K-12 schools are throughout our landscape in small towns and large cities. The number of students vary per region, requiring small buildings or one large enough for a medium-sized business. They may be located on short, two-lane roads or primary thorough-fares. When we drive by these, we know they are educational facilities teaching the next generation. While the primary focus is the same for these institutions, there is another commonality. These have some form, be it rudimentary or complex, of a network holding a mass amount of data, managing operations where needed, and facilitating email communications. One issue with these networks has been cybersecurity. With constricting budgets, it has become tough to get everything done as planned.
One such school is Wolcott Public Schools. The school system, located in Connecticut was attacked successfully. The attackers naturally had a full array of tools available to use. They chose an all too familiar one, which has proven to be very effective. Their system was compromised with ransomware. The use of ransomware has proven itself over the last two years to be an epidemic. The attack started in May 2019, at the end of the school year. They, in vain, attempted to manage this issue internally. Ransomware, with select tools, may be able to be removed by the target. This is with very few cases with the early variants, which may still be in use. This issue came to a tipping point and needed to be brought in front of the town officials when they were not able to correct the issue.
The successful attack had deep rooted effects on the school. If this affected one user’s station, there would be a much different case. They were forced to lock down several servers. While these were locked down, they were not able to access or work with any of the data secured on these. Fortunately, a portion of the files were located in other locations as back-ups. While this sounds unpleasant, analyze through all of the learning activities that could not occur as the files were encrypted. On the bright side, no student data was compromised.
This was a rather significant issue. Having data tied up and not usable is problematic for anyone. With the school district, there are timelines involved with reporting data to the state and possible federal agencies. Post-detection, the school district did contact the FBI after the ransomware. The focus with this, naturally, was who was behind the ransomware attack.
As noted, the affected systems were shut down for all purposes. Once the school IT work group decided they were not going to be able to fix the issue, they consulted with the Wolcott Board of Education. The risks and benefits of paying the ransom were discussed and debated. The Board of Education approved the ransomware payment by a vote of 6 to 1. The hope was to secure the decrypt key. The amount noted for the payment was up to the amount the town charter would allow, or $9,999. This was the ceiling amount. An amount greater than this would require a bidding process, and an extended amount of time, which is something they did not have. Without the ransom being paid and the decrypt key being provided, a portion of the middle and high school files would not be usable in any form. In this incident, of the schools in the district, the high school, middle school, and central office only had a back-up server.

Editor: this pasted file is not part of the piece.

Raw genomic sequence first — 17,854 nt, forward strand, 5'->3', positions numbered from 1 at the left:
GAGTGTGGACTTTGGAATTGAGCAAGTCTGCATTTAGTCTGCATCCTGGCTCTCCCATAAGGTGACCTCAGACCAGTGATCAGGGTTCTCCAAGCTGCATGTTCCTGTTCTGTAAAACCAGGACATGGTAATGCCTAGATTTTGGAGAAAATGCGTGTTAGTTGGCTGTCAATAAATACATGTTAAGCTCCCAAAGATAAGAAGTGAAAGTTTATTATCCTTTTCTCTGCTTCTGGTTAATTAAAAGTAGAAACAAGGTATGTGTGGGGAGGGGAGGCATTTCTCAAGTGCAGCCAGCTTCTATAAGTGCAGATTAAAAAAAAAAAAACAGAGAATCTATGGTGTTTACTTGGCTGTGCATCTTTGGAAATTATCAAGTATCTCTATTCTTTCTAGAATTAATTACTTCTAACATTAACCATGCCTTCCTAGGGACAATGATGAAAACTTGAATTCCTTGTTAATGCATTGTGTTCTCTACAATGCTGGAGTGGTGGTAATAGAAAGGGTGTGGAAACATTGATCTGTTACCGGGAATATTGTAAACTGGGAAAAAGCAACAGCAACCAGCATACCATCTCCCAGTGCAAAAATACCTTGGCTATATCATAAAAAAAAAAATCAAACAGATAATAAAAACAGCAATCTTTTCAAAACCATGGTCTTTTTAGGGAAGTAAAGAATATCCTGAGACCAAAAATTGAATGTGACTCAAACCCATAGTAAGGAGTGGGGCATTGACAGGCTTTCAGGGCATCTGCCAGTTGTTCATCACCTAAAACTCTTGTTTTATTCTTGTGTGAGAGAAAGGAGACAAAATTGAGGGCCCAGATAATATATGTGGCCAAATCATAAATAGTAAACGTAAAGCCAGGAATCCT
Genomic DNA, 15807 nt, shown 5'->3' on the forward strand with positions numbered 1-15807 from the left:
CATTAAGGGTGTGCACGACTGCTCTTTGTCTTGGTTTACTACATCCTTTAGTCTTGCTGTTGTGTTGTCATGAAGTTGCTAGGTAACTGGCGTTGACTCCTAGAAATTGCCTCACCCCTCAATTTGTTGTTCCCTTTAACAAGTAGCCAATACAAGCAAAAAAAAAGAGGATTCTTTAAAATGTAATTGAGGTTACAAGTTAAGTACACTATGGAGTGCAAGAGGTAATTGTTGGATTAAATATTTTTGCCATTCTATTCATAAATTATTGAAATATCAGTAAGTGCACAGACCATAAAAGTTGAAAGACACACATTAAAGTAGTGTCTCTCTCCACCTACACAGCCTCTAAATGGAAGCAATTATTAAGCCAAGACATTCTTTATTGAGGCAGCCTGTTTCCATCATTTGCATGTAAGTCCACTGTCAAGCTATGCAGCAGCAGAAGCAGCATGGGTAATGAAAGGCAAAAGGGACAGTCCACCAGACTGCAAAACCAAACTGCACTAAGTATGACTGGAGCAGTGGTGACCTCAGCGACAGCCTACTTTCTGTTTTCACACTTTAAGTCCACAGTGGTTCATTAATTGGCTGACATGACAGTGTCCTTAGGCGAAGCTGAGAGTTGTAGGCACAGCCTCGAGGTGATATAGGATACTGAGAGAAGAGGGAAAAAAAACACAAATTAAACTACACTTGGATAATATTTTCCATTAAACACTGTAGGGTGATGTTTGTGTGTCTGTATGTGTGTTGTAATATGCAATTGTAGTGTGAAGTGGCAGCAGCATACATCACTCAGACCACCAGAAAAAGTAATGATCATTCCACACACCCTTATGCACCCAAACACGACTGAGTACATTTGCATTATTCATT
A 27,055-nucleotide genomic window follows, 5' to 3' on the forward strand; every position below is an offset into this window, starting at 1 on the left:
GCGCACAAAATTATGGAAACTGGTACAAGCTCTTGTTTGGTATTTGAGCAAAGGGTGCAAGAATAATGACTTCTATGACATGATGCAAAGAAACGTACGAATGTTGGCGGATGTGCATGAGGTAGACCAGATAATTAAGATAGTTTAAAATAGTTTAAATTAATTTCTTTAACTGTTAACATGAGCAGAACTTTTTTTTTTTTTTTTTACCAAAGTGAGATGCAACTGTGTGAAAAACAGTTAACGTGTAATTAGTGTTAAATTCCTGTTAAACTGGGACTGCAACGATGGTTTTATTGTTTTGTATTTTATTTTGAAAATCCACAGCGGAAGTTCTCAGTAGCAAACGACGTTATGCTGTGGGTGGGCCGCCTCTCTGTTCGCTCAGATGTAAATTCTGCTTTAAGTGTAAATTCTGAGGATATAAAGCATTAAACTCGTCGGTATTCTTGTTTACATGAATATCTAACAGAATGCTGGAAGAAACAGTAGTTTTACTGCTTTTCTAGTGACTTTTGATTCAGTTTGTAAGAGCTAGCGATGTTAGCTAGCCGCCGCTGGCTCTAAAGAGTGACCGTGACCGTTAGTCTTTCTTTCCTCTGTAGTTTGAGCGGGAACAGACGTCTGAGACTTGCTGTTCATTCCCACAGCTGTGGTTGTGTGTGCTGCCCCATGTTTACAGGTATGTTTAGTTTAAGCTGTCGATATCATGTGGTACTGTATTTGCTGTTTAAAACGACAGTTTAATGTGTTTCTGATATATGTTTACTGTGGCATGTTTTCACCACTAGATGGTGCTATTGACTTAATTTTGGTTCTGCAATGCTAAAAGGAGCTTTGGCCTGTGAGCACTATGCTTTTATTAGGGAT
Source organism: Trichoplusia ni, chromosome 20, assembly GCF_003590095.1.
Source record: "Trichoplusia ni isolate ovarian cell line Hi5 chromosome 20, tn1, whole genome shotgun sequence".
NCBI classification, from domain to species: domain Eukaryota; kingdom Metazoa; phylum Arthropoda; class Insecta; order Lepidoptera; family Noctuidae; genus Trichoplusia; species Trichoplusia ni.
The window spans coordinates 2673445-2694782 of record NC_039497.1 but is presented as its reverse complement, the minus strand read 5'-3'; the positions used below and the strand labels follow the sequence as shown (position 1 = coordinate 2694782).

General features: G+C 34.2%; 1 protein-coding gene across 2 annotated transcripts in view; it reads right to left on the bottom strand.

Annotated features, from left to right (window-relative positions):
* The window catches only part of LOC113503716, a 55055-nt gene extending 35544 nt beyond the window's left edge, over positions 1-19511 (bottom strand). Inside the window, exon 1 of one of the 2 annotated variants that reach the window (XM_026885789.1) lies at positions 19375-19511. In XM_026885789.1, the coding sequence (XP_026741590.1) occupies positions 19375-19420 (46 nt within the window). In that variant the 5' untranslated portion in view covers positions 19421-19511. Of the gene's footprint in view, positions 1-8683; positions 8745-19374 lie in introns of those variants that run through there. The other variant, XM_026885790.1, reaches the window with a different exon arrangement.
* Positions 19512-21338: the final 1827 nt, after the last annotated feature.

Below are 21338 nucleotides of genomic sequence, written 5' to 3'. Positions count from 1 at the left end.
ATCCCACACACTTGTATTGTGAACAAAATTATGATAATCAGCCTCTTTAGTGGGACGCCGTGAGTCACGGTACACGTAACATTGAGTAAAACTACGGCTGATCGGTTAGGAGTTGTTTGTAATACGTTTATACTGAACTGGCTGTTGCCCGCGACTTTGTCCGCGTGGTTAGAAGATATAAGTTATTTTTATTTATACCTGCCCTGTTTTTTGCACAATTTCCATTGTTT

Comments & Concerns
Ransomware has become an epidemic. This has become a massive issue across many industries. Any business connected to the internet is susceptible to this. One fact not covered in the publications is the method of infiltration. This may have been an employee clicking on a link or file, inviting the malware in through the front door, and allowing it to scurry about in the network. Ransomware training is a necessity in this day. The employees need to know what to look for as a constant reminder. In the case of an individual oversight, which generally is a detriment to such a significant level, the employees need to know what to do.
Backus, L. (2019, August 30). FBI probes hacking of CT school’s computer. Retrieved from https://www.ctpost.com/local/article/FBI-probles-hacking-of-CT-school-s-scomputers-14401437.php
Data Breaches. (2019, August 30). Cyber attack affects Wolcott public schools. Retrieved from https://www.wfsb.com/news/cyber-attack-affects-colcott-public-schools/
WFSB. (2019, August 30). Cyber attack affects Wolcott public schools. Retrieved from https://www.wfsb.com/news/cyber-attack-affects-wolcott-public-schools/
Johnson, K. (2019, August 28). Ransomware attack targets Wolcott public schools. Retrieved from https://www.nbcconnectictu.com/news/local/Ransomware-attack-targets-wolcott-public-schools-558610611.html
Passmore, S. (2019, August 30). Board passes motion to allow Wolcott superintendent to pay ransom after cyber attack. Retrieved from https://www.weny.com/story/40985421/board-passes-motion-to-allow-wolcott-superintendent-to-pay-ransom-after-cyber-attack
About the Author - Charles Parker, II has been working in the info sec field for over a decade, performing pen tests, vulnerability assessments, consulting with small- to medium-sized businesses to mitigate and remediate their issues, and preparing IT and info sec policies and procedures. Mr. Parker’s background includes work in the banking, medical, automotive, and staffing industries.
Share on Facebook
Share on Twitter
I'm busy working on my blog posts. Watch this space!